Bearkats are ready to serve
Published: Thursday, February 21, 2013
Updated: Thursday, February 21, 2013 01:02
Sitting in the city council chambers on Tuesday was an experience I'll never forget. I sat and watched the Huntsville City Council vote on appointments to yet another city committee in which students will have no voice: the city's Charter Review Committee.
This shouldn't have surprised me. City boards and commissions rarely have any student input (which should explain why students are so unhappy with the state of our city). But when you take into consideration the magnitude of the committee that was being assembled, every Bearkat should cringe at the thought of being entirely excluded.
The Charter Review Committee may seem dull to some, but to those who understand that the City Charter is the document that defines the playing field for our entire local government, it's everything. This committee is what allows us to play ball or sit on the bench as the good ol' boys attempt to line their coffers with our generated tax revenue.
As each name was revealed, I sat and waited in the council chambers for someone, anyone, to stand up and fight for us, and it never happened--not even Councilwoman Tish Humphrey, the councilwoman elected to represent the predominantly student Ward 2.
Of the nearly 10,000 students that live in Huntsville, I suppose the mayor and council couldn't find a single one qualified to serve on this board. In the years that I have served the student body and fought for student rights here at SHSU, I can tell you that I've found more than just a few students that answer that call to serve every day.
I'm not angry I didn't get appointed, I'm angry that someone like Brandon Pete didn't get an opportunity to serve. He has served the student body for years in SGA, in Order of Omega Honor Society, as the Political Action Chair of the NAACP and a member of the Exceptional Men of the Talented Tenth Inc, but in the eyes of the City of Huntsville, he still isn't equipped to serve his community on the Charter Revision Committee because he's a student.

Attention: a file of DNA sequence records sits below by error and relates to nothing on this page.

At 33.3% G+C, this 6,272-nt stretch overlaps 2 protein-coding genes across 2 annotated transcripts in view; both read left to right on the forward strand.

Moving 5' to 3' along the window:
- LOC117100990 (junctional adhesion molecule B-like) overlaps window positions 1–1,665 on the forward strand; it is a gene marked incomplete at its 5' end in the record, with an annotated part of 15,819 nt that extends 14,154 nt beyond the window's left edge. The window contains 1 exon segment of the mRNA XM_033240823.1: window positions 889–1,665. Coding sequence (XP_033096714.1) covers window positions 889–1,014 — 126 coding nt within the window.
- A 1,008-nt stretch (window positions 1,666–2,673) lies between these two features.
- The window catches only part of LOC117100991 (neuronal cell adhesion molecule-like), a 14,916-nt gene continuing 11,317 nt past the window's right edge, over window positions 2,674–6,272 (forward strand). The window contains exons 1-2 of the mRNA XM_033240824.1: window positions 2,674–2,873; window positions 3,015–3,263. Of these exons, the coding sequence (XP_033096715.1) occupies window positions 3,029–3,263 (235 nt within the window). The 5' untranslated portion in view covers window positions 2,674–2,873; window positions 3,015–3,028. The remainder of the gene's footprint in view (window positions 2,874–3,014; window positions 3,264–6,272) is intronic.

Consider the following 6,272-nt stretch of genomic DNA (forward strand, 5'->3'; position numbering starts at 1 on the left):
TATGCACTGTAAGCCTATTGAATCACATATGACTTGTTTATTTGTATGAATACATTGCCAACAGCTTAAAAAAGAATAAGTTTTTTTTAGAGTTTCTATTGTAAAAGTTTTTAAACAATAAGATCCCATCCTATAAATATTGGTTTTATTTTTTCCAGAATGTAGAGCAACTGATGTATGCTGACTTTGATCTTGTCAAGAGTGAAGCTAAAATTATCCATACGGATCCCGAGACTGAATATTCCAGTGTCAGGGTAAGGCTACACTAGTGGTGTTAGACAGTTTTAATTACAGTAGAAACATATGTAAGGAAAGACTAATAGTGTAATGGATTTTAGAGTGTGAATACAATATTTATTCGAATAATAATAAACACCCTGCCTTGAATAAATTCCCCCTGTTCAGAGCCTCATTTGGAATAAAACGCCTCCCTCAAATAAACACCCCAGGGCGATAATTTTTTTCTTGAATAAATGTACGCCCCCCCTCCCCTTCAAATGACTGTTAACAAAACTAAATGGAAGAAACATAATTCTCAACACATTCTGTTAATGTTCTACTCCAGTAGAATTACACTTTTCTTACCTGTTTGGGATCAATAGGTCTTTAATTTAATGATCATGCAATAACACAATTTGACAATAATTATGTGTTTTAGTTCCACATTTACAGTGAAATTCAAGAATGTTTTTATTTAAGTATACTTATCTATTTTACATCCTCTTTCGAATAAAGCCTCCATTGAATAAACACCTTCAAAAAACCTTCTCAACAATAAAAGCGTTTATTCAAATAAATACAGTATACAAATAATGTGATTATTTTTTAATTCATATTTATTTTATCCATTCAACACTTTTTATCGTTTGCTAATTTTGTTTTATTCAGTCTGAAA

Or what about Ramiro Jaime, a 10 year resident of Huntsville and Master at Arms for the US Navy? He rarely misses a city council meeting. He is the president of the College Republicans and a VP of their national affiliate. Jaime is a member of Phi Delta Theta and rose in the ranks of IFC to become VP. Why does being a student disqualify him from the right to continue his service?
Or Nancy Severson-Olson, who's degree in psychology is allowing her to pursue her Masters in School Psychology. She simultaneously took full loads of classes, served as the VP of Psi Chi National Honor Society, and held down a campus job. Severson-Olson successfully juggled school, work, and service, but our city didn't think to ask someone like her to represent the 1000s of students in that same boat on a committee that drastically impacts the lives of her community?
I know for a fact that 2-time "Outstanding Campus Leader" nominee Kolby Flowers is ready to answer the call. He isn't just the Vice President of our student body, he's also a full-time employee of Apple Inc. where he manages the day-to-day operation of their stores. Even between his studies, his full-time job at Apple and his full-time job working for students, Flowers has been a member of the record breaking Bearkat All Paws In committee, twice. Don't tell me that he isn't qualified to serve.
I don't expect elected officials to know every person in their districts; that is an unfair expectation. What I do expect is for elected officials to at least know a handful of community leaders, especially the leaders within a demographic that makes up 1/3 of their constituency.
As elected officials, they represent all of the people in their district, not just the people with money, not just the people who vote. How did not one member of the student community come to mind when drafting these committee members? Why didn't council think YOU were worthy of serving your community?